Banking inquiry: Kevin Cardiff to claim he warned Cowen about broad guarantee
Senior bankers in AIB and Bank of Ireland explicitly sought a broad bank guarantee when they approached the Government for help in 2008, former Department of Finance official Kevin Cardiff will claim at the banking inquiry today.
Mr Cardiff is expected to claim he warned then Taoiseach Brian Cowen about acceding to their request. He is to say he told Mr Cowen the banks would be laughing at them, were they to introduce a blanket guarantee.
Mr Cardiff was the senior banking official at the Department of Finance on the night of the guarantee, September 29, 2008.
His evidence is expected to contrast sharply with testimony already given to the committee by senior bankers Eugene Sheehy, the former AIB Chief Executive, and Brian Goggin, the former CEO of Bank of Ireland.
Mr Sheehy has previously said AIB had only looked for and expected a four-bank guarantee, with Anglo Irish Bank and Irish Nationwide excluded.
Mr Goggin said it was his input that the system outside of Anglo and Irish Nationwide would need a guarantee for some period of time.
But it is understood that Mr Cardiff will relate that the banks wanted a broader guarantee.
The expected conflict in evidence has already led to calls for Mr Goggin and Mr Sheehy to be recalled to the inquiry.
Several committee members confirmed last night that the details of Mr Cardiff's evidence published yesterday were accurate.
Independent TD Shane Ross said the pair must clarify the anticipated discrepancy in evidence before the inquiry.
Mr Cardiff is expected to say that former Finance Minister Brian Lenihan changed his mind as to what to do after he had a private one-on-one conversation with Mr Cowen.
And his evidence is also expected to contrast sharply with evidence given by former European Central Bank President Jean-Claude Trichet, which he will describe as a fallacy.
The publication of a summary of Mr Cardiff's evidence by a Sunday newspaper yesterday caused deep anger and annoyance among members of the Banking Inquiry, which operates under strict legal parameters.
"The entire inquiry has now been placed at risk, I am furious," said inquiry member and Fine Gael Senator Michael Darcy. "We have been a leak free zone and this is highly annoying," he added.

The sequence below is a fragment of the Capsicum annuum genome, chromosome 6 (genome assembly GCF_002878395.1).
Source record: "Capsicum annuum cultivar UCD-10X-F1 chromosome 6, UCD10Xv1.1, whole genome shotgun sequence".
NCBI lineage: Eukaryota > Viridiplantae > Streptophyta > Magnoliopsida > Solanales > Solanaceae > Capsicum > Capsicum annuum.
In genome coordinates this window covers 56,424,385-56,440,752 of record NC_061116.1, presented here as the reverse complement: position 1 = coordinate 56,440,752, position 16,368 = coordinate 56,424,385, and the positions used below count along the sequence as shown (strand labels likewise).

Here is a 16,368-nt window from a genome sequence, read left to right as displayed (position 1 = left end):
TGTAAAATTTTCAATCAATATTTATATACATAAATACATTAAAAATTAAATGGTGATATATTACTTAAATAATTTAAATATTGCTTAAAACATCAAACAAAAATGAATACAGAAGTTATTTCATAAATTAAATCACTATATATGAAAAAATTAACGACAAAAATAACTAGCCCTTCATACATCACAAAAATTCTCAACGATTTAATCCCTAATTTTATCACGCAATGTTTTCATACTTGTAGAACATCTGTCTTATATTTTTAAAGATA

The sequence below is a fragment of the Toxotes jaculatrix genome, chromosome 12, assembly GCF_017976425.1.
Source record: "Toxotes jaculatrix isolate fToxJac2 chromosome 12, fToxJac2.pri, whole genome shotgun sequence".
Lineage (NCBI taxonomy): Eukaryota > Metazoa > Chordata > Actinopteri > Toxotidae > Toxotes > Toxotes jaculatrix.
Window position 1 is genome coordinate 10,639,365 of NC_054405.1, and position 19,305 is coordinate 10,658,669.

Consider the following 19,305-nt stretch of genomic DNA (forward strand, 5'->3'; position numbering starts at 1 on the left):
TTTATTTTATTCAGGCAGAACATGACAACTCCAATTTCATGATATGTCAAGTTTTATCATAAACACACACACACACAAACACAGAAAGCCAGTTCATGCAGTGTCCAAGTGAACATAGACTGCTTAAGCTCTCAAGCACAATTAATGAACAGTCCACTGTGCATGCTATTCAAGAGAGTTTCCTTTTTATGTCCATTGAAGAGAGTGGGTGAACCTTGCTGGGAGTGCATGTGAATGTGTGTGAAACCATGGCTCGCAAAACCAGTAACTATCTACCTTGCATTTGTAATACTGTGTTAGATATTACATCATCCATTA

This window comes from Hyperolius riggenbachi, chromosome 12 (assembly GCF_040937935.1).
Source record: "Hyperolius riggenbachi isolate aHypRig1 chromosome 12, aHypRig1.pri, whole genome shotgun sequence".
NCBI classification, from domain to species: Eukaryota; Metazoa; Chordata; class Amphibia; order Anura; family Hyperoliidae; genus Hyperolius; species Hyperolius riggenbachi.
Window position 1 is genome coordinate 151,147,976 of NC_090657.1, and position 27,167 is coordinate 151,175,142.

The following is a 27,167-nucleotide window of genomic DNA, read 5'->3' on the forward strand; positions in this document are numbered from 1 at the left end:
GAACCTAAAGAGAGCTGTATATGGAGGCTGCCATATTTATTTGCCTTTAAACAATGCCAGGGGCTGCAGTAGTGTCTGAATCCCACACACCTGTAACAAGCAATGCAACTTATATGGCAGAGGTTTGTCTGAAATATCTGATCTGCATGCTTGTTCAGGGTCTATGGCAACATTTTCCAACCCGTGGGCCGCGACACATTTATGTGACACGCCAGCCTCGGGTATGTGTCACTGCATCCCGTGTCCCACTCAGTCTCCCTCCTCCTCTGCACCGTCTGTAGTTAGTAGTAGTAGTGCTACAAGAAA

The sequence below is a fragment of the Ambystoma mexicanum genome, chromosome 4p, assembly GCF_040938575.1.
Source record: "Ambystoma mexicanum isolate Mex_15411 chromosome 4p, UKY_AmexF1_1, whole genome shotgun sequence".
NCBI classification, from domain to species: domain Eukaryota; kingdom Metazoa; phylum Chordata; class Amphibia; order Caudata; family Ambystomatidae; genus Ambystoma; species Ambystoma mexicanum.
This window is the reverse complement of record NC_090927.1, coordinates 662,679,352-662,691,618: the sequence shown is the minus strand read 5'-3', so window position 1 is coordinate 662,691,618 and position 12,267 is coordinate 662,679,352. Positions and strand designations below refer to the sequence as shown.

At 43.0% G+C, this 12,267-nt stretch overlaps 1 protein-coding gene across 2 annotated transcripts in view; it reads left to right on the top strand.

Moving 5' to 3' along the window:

"This is likely to cause a s*** storm within the committee," said one of his colleagues.
Fianna Fáil senator and inquiry member Marc MacSharry said last night Mr Cardiff's evidence bears out what former Finance Minister Brian Lenihan had told him and his father, former minister Ray MacSharry.
"Bottom line. There is a huge EU angle to our demise. It is unlikely any government in any country would have done any better. That's my only reaction. We are the European whipping boys of this crisis," he said.
The Irish Independent has learned that the committee held a special private meeting to legally clear Mr Cardiff's evidence.
Normally witnesses are requested to keep their evidence to less than 10,000 words but because of his crucial role during the crisis, the committee agreed to make an exception for Mr Cardiff.
A spokesman for the inquiry said last night that the committee will meet on Tuesday in private to discuss how Mr Cardiff's evidence came into the public domain.
For his part, Mr Cardiff said in a statement yesterday he tried to give a report to the inquiry that contained as much relevant information as possible, in an honest and fair manner. He insisted the information "did not come from me". He also said that his evidence must be viewed in its totality and not in a piecemeal fashion.
Mr Cardiff resigned from his post as secretary general of the Department of Finance in 2012 to become Ireland's representative at the European Court of Auditors, amid some controversy over his appointment. The job carries a basic salary of €229,000 a year.
A career civil servant who rose through the ranks
Kevin Cardiff is a career civil servant, joining in 1984. He rose through the ranks and became the head of the Department of Finance's financial services division in 2006, as Ireland's financial crash began to take hold.
On the night of the bank guarantee, Mr Cardiff was head of the department's banking division and was one of a number of key civil servants present on the night. He was then made secretary general of the department by Brian Lenihan in 2010, where he remained until 2012. He became a figure of public controversy after a €3.6bn accountancy error within the department emerged.
Amid the controversy Mr Cardiff became Ireland's representative at the European Court of Auditors on a basic salary of €229,000 a year.
He is set to appear before the Banking Inquiry on Thursday to give evidence.